Sept. 18, 2012; Miami, FL, USA; Miami Marlins shortstop Jose Reyes (center) tries to elude teammates after hitting an RBI single to win the game against the Atlanta Braves in the 10th inning at Marlins Park. Mandatory Credit: Steve Mitchell-US PRESSWIRE
Today while I was at my “able to pay my bills” job, I ran into an ex girlfriend who I dated six years ago. We got to talking, and as we reminisced about the old days, she asked me if I remembered helping her clean her apartment one day and finding an old Sports Illustrated issue. I said yeah it was the 2003 Baseball preview issue. She told me that she has kept that issue all these years and wondered if it was worth anything. I told her not really, but with the Marlins being in the news it would be a nice gift to give a Marlins fan who is angry about the most recent trade. She laughed and we said our goodbyes. Now on to that issue- the reason I brought up the recent Marlins trade to her was because 2003 was the year the Marlins won the World Series (of course if you are reading this article you know that already, but just in case you’re new to baseball). That was also the issue that said the Marlins would be the worst team in baseball and be lucky to win anywhere close to the wins they had in 2002. Wow were they wrong. This got me thinking maybe that is what the Marlins really need, to just always be the underdogs.
Let’s go back to 1997. No one thought the Marlins were going to do anything that year. Vegas only had the Marlins winning 84 games. Somehow, the Marlins made the playoffs. Then it was- oh there is no way the Fish can beat the Giants. They’re too young, the Giants are going to roll over them. Can anybody say sweep? Moving on to the Braves, the Braves won the division, had won the NL Pennant 4 times in the 90’s, and were World Series Champs in 1995. Forget that the Marlins beat them 8 out of 12 times in the regular season. That’s crazy, no way the Fish will beat the Braves. Won in 6! Now on to the World Series. They played the Cleveland Indians who beat the big bad Yankees to get there. Wanting to avenge their lost to the Braves in 95, the Indians wanted it more. There’s no way this young up and starting team was going to beat the mighty Indians. It’s too cold for the Fish to play in Cleveland. You know what, keep making excuses, and Édgar Rentería will show you that we will win. 1997 was the year of your Florida Underdogs.
Fast forward to 2003. That infamous Sports Illustrated issue that got all this typing going. At one point in the season the Marlins were 16-22 and had an aging Jack McKeon replacing Jeff Torborg. SI was getting this one right. What’s this? Somehow the Marlins claimed the Wild Card! Well, no way are they going to beat the defending NL Champs. Look at that, the Giants took a 1 game lead. It’s over, Fish are fried. BAM! Iván Rodríguez gets the last out of the series at home. FISH WIN! Well, they can’t beat those “lovable losers” the Cubs. Everyone was saying this year was their year(HA!). Cubs take a 3-1 lead, are only 6 outs away from going to the World Series, and it looks like the fish have been gutted. Enter Steve Bartman. Oh, no worries, it’s only one game. Besides, we have Kerry Wood for game 7, we got this. Derek Lee singles in the 5th, scoring Pudge. Marlins never look back win their 2nd Pennant. Well, they got lucky, no way they can beat the Yankees with their all star cast, their 164 million dollar payroll, and this is the 100th anniversary of the World Series, it belongs to the Yankees! Yanks take a 2-1 lead. It’s over! Midnight has come for the Cinderella Marlins. CRACK! Walk off homer for Álex González. In game 5 in comes Ugueth Urbina to shut down the Yankee rally. Oh, there is no way Josh Beckett can win on only two days of rest. Sorry Yankee fans not this year. Marlins win The Series! Let’s hear it for your Florida Underdogs.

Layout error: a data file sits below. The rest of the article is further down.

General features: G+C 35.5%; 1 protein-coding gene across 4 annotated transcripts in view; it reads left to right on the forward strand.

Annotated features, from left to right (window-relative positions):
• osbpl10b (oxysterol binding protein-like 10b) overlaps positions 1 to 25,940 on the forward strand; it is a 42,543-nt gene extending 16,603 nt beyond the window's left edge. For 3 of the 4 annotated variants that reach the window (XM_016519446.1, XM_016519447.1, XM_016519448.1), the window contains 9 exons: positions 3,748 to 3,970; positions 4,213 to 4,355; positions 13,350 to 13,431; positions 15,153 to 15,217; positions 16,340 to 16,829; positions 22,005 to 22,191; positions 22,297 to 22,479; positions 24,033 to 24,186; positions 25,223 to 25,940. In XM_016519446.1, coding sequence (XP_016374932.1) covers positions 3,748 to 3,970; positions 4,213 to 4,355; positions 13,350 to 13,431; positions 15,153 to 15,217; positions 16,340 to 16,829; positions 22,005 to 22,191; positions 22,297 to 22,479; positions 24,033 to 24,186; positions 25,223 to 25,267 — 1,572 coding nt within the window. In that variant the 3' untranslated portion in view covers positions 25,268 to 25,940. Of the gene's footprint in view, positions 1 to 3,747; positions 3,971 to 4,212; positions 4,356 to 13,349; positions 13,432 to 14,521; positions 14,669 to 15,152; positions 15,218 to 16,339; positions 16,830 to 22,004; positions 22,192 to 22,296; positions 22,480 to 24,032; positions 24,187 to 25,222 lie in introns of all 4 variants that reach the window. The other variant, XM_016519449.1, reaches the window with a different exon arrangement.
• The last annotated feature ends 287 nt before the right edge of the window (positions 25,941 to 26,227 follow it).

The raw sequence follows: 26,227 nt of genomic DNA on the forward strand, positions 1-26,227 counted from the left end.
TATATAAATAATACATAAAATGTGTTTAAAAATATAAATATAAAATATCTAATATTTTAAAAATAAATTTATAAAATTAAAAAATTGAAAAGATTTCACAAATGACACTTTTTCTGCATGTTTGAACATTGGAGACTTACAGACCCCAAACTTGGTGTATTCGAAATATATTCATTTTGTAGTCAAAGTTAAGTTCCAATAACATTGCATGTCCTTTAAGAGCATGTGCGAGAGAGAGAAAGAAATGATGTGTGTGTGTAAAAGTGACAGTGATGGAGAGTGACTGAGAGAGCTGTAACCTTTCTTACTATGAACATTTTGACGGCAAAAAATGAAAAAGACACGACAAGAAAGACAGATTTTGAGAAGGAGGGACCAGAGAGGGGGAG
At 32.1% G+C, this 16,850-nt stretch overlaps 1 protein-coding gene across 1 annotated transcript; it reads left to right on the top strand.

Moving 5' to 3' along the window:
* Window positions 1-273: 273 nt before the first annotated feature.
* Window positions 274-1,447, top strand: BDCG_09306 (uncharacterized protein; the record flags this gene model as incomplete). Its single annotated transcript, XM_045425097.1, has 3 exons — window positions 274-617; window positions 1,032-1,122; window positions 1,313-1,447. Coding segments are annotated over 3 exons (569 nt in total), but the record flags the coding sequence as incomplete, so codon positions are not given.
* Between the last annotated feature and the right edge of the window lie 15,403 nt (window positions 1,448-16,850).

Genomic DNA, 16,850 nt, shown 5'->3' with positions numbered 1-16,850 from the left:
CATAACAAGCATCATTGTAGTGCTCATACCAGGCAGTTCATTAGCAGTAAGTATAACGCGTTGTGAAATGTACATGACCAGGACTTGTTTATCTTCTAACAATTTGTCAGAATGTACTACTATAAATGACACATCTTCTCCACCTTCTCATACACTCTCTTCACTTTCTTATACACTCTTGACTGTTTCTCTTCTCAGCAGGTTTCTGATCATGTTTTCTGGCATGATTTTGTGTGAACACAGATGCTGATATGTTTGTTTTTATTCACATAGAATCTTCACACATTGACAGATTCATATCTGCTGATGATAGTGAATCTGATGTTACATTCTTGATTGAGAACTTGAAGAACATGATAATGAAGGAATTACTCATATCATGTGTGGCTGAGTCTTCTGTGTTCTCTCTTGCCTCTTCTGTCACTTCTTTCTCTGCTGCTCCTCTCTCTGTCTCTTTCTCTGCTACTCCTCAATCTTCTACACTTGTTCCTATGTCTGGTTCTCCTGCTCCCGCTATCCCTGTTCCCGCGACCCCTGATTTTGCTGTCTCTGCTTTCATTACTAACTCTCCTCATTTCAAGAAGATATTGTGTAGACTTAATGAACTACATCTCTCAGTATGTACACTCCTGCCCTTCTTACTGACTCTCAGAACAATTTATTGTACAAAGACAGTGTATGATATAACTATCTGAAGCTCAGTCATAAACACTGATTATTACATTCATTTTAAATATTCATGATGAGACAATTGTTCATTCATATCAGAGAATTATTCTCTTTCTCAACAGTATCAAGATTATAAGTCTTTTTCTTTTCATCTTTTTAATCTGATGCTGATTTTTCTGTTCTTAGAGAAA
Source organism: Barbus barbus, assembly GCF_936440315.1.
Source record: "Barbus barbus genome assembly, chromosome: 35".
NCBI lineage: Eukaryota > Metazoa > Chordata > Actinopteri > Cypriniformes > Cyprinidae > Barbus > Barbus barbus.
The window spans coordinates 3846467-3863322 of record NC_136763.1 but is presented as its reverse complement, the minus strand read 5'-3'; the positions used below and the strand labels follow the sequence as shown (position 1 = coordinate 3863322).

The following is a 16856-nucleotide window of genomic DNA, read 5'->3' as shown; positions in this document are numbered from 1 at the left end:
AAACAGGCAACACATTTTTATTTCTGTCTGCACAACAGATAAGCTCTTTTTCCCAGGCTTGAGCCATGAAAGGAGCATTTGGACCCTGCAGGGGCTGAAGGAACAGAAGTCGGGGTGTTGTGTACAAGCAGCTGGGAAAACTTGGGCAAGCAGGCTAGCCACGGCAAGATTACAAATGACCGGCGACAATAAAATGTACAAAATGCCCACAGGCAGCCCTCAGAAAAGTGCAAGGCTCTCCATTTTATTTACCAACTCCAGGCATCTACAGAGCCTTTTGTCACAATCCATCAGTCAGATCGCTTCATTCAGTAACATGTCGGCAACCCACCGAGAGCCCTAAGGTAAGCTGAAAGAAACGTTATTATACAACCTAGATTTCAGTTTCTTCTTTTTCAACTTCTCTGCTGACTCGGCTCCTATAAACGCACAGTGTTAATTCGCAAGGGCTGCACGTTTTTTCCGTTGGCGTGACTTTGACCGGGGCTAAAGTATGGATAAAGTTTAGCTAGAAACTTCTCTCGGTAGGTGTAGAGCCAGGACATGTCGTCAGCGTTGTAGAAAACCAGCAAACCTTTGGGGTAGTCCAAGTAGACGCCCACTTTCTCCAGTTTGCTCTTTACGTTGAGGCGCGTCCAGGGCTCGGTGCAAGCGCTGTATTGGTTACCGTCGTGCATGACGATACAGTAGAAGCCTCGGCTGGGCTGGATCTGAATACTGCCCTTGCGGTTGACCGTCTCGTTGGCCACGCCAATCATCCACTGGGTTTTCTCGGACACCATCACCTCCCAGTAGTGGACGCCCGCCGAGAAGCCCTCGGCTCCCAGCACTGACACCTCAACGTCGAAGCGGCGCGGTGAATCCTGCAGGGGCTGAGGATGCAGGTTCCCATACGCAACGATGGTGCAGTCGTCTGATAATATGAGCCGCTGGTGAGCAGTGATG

So why the history lesson? It’s simple. This past season, almost every baseball analyst chose the Marlins to go to The Series. Expectation was so high for them. This franchise has never had hopes this high before. SI even gave them the cover with “Marlinsanity”. The years we won The Series or had an above .500 record, nothing was expected of us. How about 2006. We had a no hitter, 4 rookie pitchers having 10 or more wins, a 21 million dollar payroll (less than Álex Rodríguez), were 20 games under .500 at one point then got above .500 (never been done in baseball before), manager of the year, and still had a 78-84 record. Not bad for a team that was suppose to lose 100 games. Look at the 2008 season, 84-77 record, first time in baseball history that the infield hit 29 or more homers, spoiled the Mets’ chance to play in the playoff, and they had lowest payroll in baseball. No one expected them to do anything, especially after trading Miguel Cabrera in the off season. How about 2009. We had a rookie of the year, a Silver Slugger champ, had an 87-75 record, and were poised to make it into the Wild Card. That is until all the baseball analyst jumped on the Marlins’ band wagon and in mid September said they were going to win the Wild Card. The Fish just like being an underdog. Now those years the Marlins didn’t win The Series, they didn’t even make it into the playoffs, but they were a fun team to watch, and sometimes that’s all you can ask for.
I don’t know what it is. The Marlins perform their best when no one expects anything from them. I know the goal is to win The Series, but no one can win it all the time, baseball would just get boring after that. So I’m asking all the analyst out there please don’t pick my Marlins for anything. Let them be the underdogs. The Cubs are the lovable losers, and until 2004 and 2007 the Red Sox were the underdogs. Let the Marlins be the underdogs now. It suits us so much better anyway.